One of the most sensitive aspects of Stella’s work involves scenes from the childhood of Christ, especially the Virgin and Child and the Holy Family, and he often included - this was his own distinctive feature – angels busy heating the gruel or drying the divine Child’s swaddling clothes. These family touches were partly dictated by the Counter-Reformation Church’s desire to ensure that the faithful of the time would see their everyday lives reflected in the images of the Holy Story.
This recently discovered Virgin and Child focuses on the essential: Mary has just breastfed the child who is falling asleep in her arms, and she contemplates it with a pensive gaze which hints at the future destiny of Jesus. Like the great masters, Stella (who had produced a large number of Madonnas on semi-precious stones or on small copper plates) has found a perfect balance here in a half life-size format. Laid on a double ground, pink and grey, his range of familiar colours, the lapis lazuli of the mantle, the pale green and rose madder of the robe, and yellow ochre of the swaddling clothes, shines like enamels on a grey background that is illuminated by light rays encircling the Virgin’s head. This archaism is reminiscent of Sassoferrato, a great specialist in Madonnas and often similar to the French ones.
A Virgin with Child has recently come to light, of almost identical
format and composition but in reverse. There are some notable
differences: the Virgin is almost bareheaded, she presses her breast
towards the wide awake infant who is gazing intently at her and
holding her left hand to his mouth. An engraving by Claudine
accurately reproduces - in reverse - this composition by her uncle. Beyond those similarities, which can probably be explained by the
use of the same cartoon or prototype, which could have been used
on two different occasions, the exceptionally high-quality painting in
the Descours gallery is almost unique in Stella’s work: the closest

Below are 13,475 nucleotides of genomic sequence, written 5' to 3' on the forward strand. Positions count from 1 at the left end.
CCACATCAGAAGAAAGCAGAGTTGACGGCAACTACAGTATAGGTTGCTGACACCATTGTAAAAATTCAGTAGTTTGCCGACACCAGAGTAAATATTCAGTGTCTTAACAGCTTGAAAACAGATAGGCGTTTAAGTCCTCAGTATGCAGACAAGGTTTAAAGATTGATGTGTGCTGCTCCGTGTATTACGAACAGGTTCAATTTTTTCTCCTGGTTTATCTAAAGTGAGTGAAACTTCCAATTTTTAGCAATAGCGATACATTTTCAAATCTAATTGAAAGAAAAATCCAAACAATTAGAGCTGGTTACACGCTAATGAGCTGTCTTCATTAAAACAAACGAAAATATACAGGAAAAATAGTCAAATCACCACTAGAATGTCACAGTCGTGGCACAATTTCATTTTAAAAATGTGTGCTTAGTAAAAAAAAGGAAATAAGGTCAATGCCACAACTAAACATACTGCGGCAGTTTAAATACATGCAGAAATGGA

being the one in the Musée de Blois, La Vierge donnant la bouillie à
l’Enfant Jésus. Identical format and composition, with lighting
from the left (though from a candle in Blois), show that the two
female faces with their eyes lowered could be superimposed.
Unfortunately, neither the Blois painting nor its pendant in Limoges,
Le Christ mort sur les genoux de la Vierge, are dated or recorded
The Naissance de la Vierge, acquired by the Musée de Lille in 2004 and clearly signed 1644, is a very different case. That panel from the oratory of Anne of Austria at the Palais-Royal, with its 21 figures, is an exceptional milestone in Stella’s work. All the colours of our own Virgin and Child are to be found there, delicately arranged in the space of what is a kind of predella. One is struck in our painting by the way the artist has painted the swaddling clothes, the baby Jesus’s chest left bare, unlike in the paintings in Blois and Lille, but his lower body is warmly wrapped in a thick blanket held in place by bands of cloth. This baby Jesus has curly blond hair, like that in a Vierge au livre allaitant l’Enfant, which
we know from Van Schuppen’s engraving. It is seldom easy to date Stella’s works. A date between 1640 and 1650 seems feasible for this hitherto unknown masterpiece. It joins that small group of 17th century French Madonnas, the most remarkable of which is Simon Vouet’s Vierge Hesselin, which entered the Louvre in 2004.